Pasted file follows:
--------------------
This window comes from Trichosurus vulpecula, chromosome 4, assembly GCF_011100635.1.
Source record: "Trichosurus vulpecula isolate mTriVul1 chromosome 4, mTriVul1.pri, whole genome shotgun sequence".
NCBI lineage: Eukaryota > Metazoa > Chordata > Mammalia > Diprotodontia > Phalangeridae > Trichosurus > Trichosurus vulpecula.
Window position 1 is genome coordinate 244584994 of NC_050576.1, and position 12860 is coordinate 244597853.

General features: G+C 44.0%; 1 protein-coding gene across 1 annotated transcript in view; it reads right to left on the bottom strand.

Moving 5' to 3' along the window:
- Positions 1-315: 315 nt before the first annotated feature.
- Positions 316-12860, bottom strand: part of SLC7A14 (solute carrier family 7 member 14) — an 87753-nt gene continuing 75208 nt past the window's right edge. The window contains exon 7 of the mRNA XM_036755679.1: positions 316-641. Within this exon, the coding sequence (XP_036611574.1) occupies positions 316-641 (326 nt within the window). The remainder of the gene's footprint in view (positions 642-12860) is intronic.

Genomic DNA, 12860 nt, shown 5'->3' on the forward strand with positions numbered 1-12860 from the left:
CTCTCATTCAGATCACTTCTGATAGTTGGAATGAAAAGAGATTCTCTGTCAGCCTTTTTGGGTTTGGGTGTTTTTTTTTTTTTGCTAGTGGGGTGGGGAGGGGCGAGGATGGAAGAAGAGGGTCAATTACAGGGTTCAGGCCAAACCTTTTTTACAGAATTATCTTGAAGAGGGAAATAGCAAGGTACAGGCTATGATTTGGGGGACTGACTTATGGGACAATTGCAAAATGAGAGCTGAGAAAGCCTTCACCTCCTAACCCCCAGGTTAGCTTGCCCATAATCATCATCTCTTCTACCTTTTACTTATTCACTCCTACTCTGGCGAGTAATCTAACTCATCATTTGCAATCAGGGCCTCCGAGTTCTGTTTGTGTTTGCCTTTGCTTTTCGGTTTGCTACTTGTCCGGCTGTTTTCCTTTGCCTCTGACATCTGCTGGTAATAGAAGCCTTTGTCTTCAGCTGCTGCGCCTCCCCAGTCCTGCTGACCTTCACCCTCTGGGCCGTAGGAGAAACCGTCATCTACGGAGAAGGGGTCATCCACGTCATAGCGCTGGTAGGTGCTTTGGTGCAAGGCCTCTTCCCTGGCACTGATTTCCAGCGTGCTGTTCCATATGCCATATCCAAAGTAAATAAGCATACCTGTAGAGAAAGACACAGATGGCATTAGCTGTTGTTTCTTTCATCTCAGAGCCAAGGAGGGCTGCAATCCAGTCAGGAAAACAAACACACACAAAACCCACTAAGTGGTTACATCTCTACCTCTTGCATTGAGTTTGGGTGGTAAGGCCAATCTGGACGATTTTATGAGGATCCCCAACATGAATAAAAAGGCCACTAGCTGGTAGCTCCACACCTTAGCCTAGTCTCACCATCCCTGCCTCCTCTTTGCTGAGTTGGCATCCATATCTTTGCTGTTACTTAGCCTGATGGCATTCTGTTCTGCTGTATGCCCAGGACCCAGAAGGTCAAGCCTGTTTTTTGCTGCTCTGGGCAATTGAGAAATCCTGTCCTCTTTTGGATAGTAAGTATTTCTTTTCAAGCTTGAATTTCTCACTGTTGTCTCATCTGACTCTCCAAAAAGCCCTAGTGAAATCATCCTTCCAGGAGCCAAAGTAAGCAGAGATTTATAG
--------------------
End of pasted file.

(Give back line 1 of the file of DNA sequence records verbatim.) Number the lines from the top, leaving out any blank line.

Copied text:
This window comes from Trichosurus vulpecula, chromosome 4, assembly GCF_011100635.1.